CANBERRA -- The world's most prolific state executioner continues to kill thousands of people each year at a 'grotesque' level, according to human rights group Amnesty International, but the exact number of people killed by the Chinese state is unlikely ever to be known.
It's the nation with which the Turnbull Government recently tried to ratify an extradition treaty but failed after a backbench revolt over human rights concerns and a lack of transparency in China's justice system.
Chinese courts have a conviction rate of about 99.9 per cent and there are concerns about political persecution, cruel treatment and torture.
In its latest annual report on the global use of the death penalty, Amnesty has recorded a remarkable 37 per cent drop in worldwide executions to 1,032 in 2016, down from 1,634 in 2015.
The number of people sentenced to death has increased to 3,117 people in 55 countries for 2016, up from 1,998 in 61 countries in 2015.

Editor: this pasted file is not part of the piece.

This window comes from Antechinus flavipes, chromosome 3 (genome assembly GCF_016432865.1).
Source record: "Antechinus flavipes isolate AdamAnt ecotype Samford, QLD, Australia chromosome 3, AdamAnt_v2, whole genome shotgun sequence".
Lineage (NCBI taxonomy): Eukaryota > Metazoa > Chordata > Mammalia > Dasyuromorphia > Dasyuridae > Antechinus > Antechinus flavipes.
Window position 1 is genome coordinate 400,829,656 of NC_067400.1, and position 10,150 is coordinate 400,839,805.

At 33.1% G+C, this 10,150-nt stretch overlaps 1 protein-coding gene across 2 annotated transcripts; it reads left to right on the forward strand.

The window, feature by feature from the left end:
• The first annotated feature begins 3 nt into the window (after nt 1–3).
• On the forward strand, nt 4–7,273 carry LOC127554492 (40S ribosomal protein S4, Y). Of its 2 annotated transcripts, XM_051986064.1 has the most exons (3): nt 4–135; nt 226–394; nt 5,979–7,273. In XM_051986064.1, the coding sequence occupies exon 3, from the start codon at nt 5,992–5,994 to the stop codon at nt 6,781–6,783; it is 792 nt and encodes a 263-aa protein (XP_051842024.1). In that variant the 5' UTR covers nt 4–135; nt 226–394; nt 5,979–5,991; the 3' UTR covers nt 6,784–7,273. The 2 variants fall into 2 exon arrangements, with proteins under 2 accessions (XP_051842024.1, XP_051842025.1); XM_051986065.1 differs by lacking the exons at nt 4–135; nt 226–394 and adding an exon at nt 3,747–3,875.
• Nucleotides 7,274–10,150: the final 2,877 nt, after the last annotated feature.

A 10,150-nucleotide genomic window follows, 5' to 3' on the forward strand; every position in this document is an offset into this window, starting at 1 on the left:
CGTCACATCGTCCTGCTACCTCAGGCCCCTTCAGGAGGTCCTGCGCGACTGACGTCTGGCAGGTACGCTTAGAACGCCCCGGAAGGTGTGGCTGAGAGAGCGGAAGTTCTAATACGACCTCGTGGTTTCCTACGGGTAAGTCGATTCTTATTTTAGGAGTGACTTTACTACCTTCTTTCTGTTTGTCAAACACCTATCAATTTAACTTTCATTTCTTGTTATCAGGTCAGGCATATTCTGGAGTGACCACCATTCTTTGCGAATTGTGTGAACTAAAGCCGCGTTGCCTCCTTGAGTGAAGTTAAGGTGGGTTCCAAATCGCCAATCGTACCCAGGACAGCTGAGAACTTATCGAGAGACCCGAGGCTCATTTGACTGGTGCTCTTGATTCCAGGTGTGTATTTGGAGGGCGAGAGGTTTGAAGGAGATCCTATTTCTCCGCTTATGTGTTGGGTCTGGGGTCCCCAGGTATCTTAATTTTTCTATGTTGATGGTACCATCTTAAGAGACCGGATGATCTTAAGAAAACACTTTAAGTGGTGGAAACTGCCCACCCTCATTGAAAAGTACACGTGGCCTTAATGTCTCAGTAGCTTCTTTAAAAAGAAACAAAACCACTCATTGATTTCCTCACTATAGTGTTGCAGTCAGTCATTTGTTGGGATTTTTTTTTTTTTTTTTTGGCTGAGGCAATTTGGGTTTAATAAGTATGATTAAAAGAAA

However that annual figure does not include China, as it is unknown and regarded as a "state secret", but Amnesty still believes the number to be in the thousands and more than all other countries put together.
Amnesty stopped publishing its estimated figures on the use of the death penalty in China in 2009 as it said the figures it was able to publish "were significantly lower than the reality", and it was concerned about how the Chinese authorities misrepresented the "lower" numbers.
The death penalty is also a state secret in Vietnam and Amnesty could only get limited information from Laos, Malaysia, North Korea and Singapore.
Iran, Saudi Arabia, Iraq and Pakistan join China as world's top five executioners, while the United States has now dropped out of the top five for first time since 2006, with 20 Americans executed in 2016 down from 28 the previous year.
Two countries abolished the death penalty in 2016, Benin and Nauru.
Australia flatly opposes the death penalty, and in 2015, the Turnbull Government stated Australia would be "unrelenting in our efforts to secure the abolition of the death penalty" around the world.
According to Amnesty, at least 18,848 people were under sentence of death worldwide at the end of 2016.
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